Yeah. So we're still putting together our plan for 2022. But I'll tell you what I can tell you now. From a cost perspective, we have our five buckets that we talk about. We definitely will see more branch closures in the first half of 2022 with almost 400 more branches closing. We also will have more -- less corporate real estate, so more reductions in that space as 2022 comes along. The big cost savings in technology will happen as we finish through the conversions in the first quarter, the decommissioning. We're going to reduce about 40% of the application systems and move toward from six data centers to three data centers, that will be big reductions in cost saves. Bill talked about our continuation of our VSRP that will continue throughout in 2022. And then finally, we have that teammate-led synergies program to basically get synergies on expenses and revenues and that will play out over the next couple of years. That will assure us to make sure that we get our expense targets and also give us ammunition to make more investments in digital technology and other talent.

Ryan Nash -- Goldman Sachs -- Analyst

Got it. And Bill, last quarter you were talking about green shoots in loan growth. And this quarter I think it sounded a little bit more balanced. You are talking about core momentum. Can you maybe just talk about expectations for loan growth over the next few quarters on both the consumer and the commercial side? What do you see as some of the drivers and could we see something like Service Finance starting to help drive accelerating growth on the consumer side? Thanks.

Daryl N. Bible -- Chief Financial Officer

[Speech Overlap] That'll be for you, sir. Can I finish that? So, Ryan, from a still '22 expenses, inflation is real and inflation is definitely going to be in our numbers. If you look at the last couple of years, we did not really factor any inflation in '20 and '21 and not sure exactly what that number is, but it's probably, give or take, around 2% of our fee expense base. And you also have to factor in acquisitions as well for '22 and the impact that, that would have on both revenue and expense. But at the end of the day, we're going to have a good overall operating leverage, probably top quartile when it's all said and done.

William H. Rogers -- Chief Executive Officer

Yeah, thanks for the addition, Daryl. But I think back to that question, Ryan, that's the focus. I mean, there are tons of puts and takes. But we're going to hit the expense targets that we committed to. I mean, I feel very, very confident about that and have a business that creates positive operating leverage and industry-leading efficiency. I mean, that's the shift and the target that we're headed to. I didn't mean to imply that there weren't green shoots. I still think there are definitely green shoots and I think they manifested themselves in this quarter, as we highlighted. When I think about loan growth as an output, I look at production, paydown, utilization and pipelines. So those four elements and then trying to see where they're going.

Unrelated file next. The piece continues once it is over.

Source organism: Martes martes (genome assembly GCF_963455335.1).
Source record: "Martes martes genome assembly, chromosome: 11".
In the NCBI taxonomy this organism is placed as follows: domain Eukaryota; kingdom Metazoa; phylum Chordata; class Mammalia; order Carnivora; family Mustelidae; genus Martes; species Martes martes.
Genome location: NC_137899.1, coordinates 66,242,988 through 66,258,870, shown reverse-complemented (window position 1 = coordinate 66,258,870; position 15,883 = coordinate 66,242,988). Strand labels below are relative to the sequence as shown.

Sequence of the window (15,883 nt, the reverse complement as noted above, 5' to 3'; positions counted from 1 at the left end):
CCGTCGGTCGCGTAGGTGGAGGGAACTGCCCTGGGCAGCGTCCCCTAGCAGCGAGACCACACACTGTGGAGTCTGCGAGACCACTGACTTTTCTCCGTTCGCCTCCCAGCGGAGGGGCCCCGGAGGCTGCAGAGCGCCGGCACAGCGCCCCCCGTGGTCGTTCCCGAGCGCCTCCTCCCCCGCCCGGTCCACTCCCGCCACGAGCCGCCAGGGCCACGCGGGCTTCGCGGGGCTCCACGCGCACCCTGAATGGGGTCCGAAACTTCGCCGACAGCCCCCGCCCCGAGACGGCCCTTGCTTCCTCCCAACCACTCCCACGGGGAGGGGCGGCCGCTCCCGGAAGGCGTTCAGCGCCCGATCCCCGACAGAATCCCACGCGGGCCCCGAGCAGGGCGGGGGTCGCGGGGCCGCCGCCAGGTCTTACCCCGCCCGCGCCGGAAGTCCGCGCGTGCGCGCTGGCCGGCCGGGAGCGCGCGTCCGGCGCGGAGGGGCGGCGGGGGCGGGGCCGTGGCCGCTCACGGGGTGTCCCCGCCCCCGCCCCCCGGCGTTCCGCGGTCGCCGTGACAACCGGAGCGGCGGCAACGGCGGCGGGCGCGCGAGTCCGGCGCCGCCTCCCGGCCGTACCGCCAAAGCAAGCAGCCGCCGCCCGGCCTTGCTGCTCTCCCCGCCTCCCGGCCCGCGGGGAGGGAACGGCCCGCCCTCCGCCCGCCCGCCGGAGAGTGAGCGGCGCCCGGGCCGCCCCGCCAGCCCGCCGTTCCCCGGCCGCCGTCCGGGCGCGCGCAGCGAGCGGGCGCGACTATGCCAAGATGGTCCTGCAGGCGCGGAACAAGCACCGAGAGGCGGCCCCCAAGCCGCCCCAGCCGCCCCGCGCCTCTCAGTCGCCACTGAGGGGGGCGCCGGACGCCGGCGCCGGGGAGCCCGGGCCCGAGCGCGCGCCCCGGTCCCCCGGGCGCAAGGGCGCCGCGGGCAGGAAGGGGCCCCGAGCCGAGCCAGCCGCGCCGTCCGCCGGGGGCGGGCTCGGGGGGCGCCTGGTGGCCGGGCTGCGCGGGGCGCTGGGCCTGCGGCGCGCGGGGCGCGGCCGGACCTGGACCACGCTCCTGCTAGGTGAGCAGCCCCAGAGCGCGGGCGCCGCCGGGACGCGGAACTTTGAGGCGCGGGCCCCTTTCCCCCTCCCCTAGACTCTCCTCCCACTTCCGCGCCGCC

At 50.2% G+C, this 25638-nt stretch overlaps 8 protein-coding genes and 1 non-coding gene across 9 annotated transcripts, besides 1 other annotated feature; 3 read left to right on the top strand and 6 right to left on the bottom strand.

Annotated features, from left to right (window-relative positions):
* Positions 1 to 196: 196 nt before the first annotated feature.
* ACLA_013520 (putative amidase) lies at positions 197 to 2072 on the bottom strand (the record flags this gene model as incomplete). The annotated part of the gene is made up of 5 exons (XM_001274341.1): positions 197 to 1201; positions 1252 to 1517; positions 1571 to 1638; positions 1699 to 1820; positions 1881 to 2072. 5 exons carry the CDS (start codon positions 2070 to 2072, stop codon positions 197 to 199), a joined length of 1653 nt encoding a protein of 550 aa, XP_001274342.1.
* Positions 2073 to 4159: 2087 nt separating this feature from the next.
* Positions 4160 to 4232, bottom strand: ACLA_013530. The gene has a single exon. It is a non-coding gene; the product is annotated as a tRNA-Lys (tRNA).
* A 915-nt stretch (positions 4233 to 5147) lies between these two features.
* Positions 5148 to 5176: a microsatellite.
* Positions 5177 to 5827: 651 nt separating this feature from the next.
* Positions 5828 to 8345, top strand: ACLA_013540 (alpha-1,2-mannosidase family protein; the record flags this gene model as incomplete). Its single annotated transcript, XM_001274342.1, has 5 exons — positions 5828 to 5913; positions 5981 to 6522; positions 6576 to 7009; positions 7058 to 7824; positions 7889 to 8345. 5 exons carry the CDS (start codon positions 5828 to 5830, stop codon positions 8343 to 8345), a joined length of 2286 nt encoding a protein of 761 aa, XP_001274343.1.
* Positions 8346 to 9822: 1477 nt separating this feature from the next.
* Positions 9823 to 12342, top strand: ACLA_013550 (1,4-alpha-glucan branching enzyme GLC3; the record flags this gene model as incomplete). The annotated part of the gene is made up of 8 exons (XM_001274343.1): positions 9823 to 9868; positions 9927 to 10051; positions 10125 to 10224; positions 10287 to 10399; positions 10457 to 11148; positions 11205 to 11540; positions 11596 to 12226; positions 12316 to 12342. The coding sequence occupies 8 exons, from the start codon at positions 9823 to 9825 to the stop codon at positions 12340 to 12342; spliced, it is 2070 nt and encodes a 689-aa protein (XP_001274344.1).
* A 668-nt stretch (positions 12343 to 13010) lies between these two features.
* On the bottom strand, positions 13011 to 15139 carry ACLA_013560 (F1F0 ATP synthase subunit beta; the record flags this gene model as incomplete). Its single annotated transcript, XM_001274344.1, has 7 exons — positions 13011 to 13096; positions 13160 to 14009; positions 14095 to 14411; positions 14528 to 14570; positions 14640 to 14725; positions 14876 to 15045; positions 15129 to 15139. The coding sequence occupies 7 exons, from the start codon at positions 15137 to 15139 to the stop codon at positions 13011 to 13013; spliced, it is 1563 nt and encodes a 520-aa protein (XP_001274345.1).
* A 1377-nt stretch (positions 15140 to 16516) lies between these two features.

So on the production side, we are hitting some high points in the quarter for C&I and consumers. Our production is strong. Paydowns are staying pretty consistent. Paydowns are about where they have been. Utilization is still pretty flat, you could say grinding up in certain areas, but in fairness, probably pretty flat. But pipelines are strong. I mean in CIG and CRE and CCB, for us, we're sort of at high points over the last several quarters in pipelines.

So it's hard to guide. If I said -- if you ask sort of medium term ex-PPP, I think low-single-digit kind of growth is at the forefront, but our positioning sort of longer term when liquidity comes out of this, I just feel great about our positioning. I mean, our capacity to -- we've grown our revolver. So, our utilization going up, the fantastic markets we're in, the business investments that we've made in talent, the consumer businesses, as you pointed out, point-of-sale businesses; things that are just adding capabilities and adding more opportunity for us to capture growth as we go forward. So yes, I think there are green shoots, hard to predict, sort of, when they're going to grow. But I feel really, really good about how we're positioned.

Ryan Nash -- Goldman Sachs -- Analyst

Great, thanks for all the color, Bill.

Operator

All right. Next question will come from the line of Gerard Cassidy with RBC.

William H. Rogers -- Chief Executive Officer

Go ahead.

Operator